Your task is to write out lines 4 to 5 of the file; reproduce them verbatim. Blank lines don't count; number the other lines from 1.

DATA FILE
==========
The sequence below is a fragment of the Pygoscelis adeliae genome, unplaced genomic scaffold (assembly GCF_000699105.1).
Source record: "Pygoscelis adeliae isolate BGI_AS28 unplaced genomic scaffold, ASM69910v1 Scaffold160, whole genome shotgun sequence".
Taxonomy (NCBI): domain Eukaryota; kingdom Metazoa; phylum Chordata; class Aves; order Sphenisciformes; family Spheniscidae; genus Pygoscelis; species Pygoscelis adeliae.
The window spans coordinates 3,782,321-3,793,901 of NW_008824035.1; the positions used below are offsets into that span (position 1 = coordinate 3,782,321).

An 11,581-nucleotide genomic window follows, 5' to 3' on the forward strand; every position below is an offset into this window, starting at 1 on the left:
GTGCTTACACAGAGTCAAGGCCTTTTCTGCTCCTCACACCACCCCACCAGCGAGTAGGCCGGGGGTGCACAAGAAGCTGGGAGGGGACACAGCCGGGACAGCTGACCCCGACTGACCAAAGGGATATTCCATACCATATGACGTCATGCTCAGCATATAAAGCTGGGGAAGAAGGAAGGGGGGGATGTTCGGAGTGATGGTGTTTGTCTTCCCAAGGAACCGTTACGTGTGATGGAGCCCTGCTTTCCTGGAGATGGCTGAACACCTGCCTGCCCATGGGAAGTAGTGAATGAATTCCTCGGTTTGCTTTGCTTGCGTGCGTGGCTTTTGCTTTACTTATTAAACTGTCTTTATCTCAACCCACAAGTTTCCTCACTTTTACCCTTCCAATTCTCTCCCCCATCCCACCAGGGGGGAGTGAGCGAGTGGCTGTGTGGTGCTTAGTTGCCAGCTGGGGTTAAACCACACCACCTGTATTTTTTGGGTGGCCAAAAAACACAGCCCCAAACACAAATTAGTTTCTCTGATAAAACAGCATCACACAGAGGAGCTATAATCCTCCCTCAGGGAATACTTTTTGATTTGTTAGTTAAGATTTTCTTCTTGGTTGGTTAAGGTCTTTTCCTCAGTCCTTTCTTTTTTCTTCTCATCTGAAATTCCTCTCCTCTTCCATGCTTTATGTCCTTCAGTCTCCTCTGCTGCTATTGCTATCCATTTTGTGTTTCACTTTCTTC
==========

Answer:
The window spans coordinates 3,782,321-3,793,901 of NW_008824035.1; the positions used below are offsets into that span (position 1 = coordinate 3,782,321).

An 11,581-nucleotide genomic window follows, 5' to 3' on the forward strand; every position below is an offset into this window, starting at 1 on the left: